Village Voices Nature Note: Pub Games

01 Jan 2021
Remember pubs? There were about 47,000 of them in the UK before Covid. They may be becoming an endangered species now, however, so Christmas seems a good time to be celebrating how their wonderful names connect the human and natural worlds. You don’t have to leave Suffolk to do an eco-pub crawl. You’d quickly build up your bird list with a nearby Cock, Swan, Duck (sometimes with Dogs), Eagle (Spread or otherwise), Falcon and Pheasant; there’s also a Magpie at Stowmarket, a Peacock at Chelsworth, and even a Turnstone at Hopton-on-Sea.

Among mammals, we have plenty of Lions, Bulls, Horses (usually Black, but also Sorrel at Shottisham), Harts (White), Boars (Blue), Dogs (sometimes with Partridges), Foxes, Greyhounds, Hares (with Hounds), and one or two Beagles and Bears. Plenty of trees too, with Oaks, Chestnuts, Cherry Trees, Walnuts and a Willow (Stowmarket).

Bees feature in the Beehive at Horringer, then there’s an Eel’s Foot at Eastbridge, and marine life in the Dolphin (Thorpeness) and the Butt and Oyster (Pin Mill). The only flower I can think of in Suffolk is the Rose, but there may well be others – I don’t spend my whole time in pubs!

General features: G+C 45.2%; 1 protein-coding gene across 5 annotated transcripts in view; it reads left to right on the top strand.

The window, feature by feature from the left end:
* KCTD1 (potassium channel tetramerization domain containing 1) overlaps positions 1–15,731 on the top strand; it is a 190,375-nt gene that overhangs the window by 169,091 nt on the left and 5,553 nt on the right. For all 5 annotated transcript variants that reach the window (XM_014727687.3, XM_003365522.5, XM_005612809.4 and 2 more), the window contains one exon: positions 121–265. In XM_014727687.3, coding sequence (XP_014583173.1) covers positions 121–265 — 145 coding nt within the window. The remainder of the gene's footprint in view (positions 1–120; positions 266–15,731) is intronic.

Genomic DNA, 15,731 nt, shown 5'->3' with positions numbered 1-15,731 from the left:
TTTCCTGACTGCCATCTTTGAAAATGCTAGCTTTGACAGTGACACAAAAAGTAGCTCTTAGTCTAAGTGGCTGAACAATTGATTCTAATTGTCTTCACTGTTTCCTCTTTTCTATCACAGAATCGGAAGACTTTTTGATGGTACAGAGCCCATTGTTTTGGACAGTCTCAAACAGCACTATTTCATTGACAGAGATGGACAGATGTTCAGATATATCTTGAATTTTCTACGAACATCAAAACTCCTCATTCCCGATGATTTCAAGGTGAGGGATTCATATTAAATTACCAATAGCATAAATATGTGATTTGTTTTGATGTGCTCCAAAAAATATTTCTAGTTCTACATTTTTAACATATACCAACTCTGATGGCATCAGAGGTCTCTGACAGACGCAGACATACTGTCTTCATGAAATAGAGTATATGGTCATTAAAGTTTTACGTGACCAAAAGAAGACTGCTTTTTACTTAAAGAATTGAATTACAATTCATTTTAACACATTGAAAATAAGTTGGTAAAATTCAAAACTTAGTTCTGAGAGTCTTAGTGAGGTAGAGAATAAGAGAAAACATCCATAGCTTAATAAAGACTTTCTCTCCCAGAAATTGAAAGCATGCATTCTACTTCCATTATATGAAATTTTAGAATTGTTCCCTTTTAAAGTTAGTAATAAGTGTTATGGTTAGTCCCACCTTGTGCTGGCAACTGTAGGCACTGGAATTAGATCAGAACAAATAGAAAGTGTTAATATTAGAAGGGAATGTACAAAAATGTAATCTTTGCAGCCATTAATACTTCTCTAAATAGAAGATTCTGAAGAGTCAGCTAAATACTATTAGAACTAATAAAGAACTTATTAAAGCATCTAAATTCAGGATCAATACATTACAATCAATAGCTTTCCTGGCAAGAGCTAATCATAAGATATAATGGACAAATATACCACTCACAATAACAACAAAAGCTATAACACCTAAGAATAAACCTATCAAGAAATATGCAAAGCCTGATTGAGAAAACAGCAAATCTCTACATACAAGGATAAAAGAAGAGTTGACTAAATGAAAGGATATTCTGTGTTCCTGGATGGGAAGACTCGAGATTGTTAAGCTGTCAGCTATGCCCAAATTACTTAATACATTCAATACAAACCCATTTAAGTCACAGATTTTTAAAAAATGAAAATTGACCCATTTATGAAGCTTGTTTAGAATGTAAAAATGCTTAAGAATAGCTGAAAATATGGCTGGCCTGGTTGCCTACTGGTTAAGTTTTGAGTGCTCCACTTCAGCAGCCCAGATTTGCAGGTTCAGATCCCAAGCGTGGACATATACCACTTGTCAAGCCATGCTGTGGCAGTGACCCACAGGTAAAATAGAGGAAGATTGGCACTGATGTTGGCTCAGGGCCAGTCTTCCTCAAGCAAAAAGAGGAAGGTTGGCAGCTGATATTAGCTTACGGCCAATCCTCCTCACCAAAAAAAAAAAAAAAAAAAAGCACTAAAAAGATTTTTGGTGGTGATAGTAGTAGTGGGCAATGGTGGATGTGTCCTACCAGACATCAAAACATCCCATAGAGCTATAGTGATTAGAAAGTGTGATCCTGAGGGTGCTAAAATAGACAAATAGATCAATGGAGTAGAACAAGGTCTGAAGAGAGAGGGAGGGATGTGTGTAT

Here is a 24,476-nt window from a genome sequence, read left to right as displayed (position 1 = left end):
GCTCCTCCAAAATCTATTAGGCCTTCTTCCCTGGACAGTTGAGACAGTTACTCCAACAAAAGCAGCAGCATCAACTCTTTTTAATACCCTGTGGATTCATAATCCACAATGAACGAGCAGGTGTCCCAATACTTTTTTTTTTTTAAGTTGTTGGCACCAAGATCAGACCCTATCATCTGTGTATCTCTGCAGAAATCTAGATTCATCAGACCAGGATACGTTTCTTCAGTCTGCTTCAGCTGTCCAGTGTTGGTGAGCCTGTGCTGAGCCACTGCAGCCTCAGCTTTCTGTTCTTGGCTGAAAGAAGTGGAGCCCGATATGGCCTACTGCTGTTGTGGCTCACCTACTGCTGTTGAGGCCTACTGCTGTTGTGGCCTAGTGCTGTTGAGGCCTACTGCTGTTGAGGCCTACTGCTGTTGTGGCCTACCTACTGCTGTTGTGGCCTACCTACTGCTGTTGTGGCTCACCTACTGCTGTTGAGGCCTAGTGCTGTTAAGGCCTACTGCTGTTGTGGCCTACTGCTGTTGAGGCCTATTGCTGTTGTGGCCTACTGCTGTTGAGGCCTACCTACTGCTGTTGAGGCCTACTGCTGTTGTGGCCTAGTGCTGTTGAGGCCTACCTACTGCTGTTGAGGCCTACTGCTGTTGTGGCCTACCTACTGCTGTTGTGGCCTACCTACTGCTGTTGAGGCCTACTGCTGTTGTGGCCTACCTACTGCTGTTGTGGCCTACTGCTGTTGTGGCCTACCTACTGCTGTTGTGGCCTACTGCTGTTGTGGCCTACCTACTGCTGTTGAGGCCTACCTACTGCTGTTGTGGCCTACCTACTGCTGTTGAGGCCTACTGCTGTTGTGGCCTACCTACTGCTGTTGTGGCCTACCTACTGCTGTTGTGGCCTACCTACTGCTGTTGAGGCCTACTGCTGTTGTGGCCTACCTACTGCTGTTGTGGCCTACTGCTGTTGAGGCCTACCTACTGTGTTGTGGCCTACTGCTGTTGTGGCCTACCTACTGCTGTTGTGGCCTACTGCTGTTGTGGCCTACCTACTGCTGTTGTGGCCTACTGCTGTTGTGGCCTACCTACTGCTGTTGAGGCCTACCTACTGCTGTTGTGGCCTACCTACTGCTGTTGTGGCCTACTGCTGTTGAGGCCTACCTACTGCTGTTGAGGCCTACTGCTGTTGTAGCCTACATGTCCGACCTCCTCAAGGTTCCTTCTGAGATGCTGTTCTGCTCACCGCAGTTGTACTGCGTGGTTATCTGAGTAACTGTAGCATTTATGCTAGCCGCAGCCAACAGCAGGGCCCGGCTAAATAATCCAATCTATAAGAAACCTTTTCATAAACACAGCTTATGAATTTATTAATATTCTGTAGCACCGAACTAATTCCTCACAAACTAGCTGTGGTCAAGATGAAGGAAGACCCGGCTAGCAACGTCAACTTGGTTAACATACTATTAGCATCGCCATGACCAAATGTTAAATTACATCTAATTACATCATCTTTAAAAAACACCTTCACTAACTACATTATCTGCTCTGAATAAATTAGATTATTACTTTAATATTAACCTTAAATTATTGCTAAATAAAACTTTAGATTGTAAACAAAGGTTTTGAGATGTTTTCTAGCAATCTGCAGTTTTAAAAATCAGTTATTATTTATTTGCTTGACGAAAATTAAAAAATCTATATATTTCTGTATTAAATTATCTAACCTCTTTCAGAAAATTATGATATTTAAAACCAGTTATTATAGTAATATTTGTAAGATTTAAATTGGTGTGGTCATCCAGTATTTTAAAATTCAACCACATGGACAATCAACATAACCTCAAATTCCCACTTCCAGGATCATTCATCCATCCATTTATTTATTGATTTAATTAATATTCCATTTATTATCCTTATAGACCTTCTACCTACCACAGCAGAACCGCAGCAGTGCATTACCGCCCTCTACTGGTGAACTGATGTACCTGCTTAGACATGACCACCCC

If you want to go twitching for bird names more widely in Britain you can find a Bittern, Bustard, Chough, Crane, Dotterel, Flamingo, Goshawk, Nightjar, a couple of Kittiwakes, a Quail (improbably in Wandsworth, London), and even a Stormy Petrel pub (in Shropshire) and a Sociable Plover (a real rarity, despite the name, in Hampshire).

Maybe pubs should be more adventurous in their choice of wildlife names to attract new customers in these hard times. How about moths, for example, which are fellow imbibers in the evening hours and a treasure-house of magical monikers? I know of only one pub called after a moth, the aptly named Drinker in Harlow, but there are so many opportunities here for the entrepreneurial imagination.

In terms of place names, why isn’t there, in the appropriate locations, an Essex Emerald, Jersey Tiger, Isle of Wight Wave, Tunbridge Wells Gem, Kentish Glory or a Rannock Sprawler? And surely a capacious Manchester Treble Bar would pull them in? Then there are all the local characters you see propping up the bar, who would be only too pleased to be memorialised this way: the Forester, Gypsy, Traveller, Old Lady, Nonconformist, Dingy Footman and the Flounced Rustic, not to mention the Hebrew Character, Alchymist, Powdered Quaker and that Suspicious chap in the corner. The Scarce Vapourer bar would be available for smokers, and the Oak Lutestring for the more musical. And who could resist the enticing appeal of the Feathered Ranunculus or Softly’s Shoulder Knot?

Happy New Year
Jeremy Mynott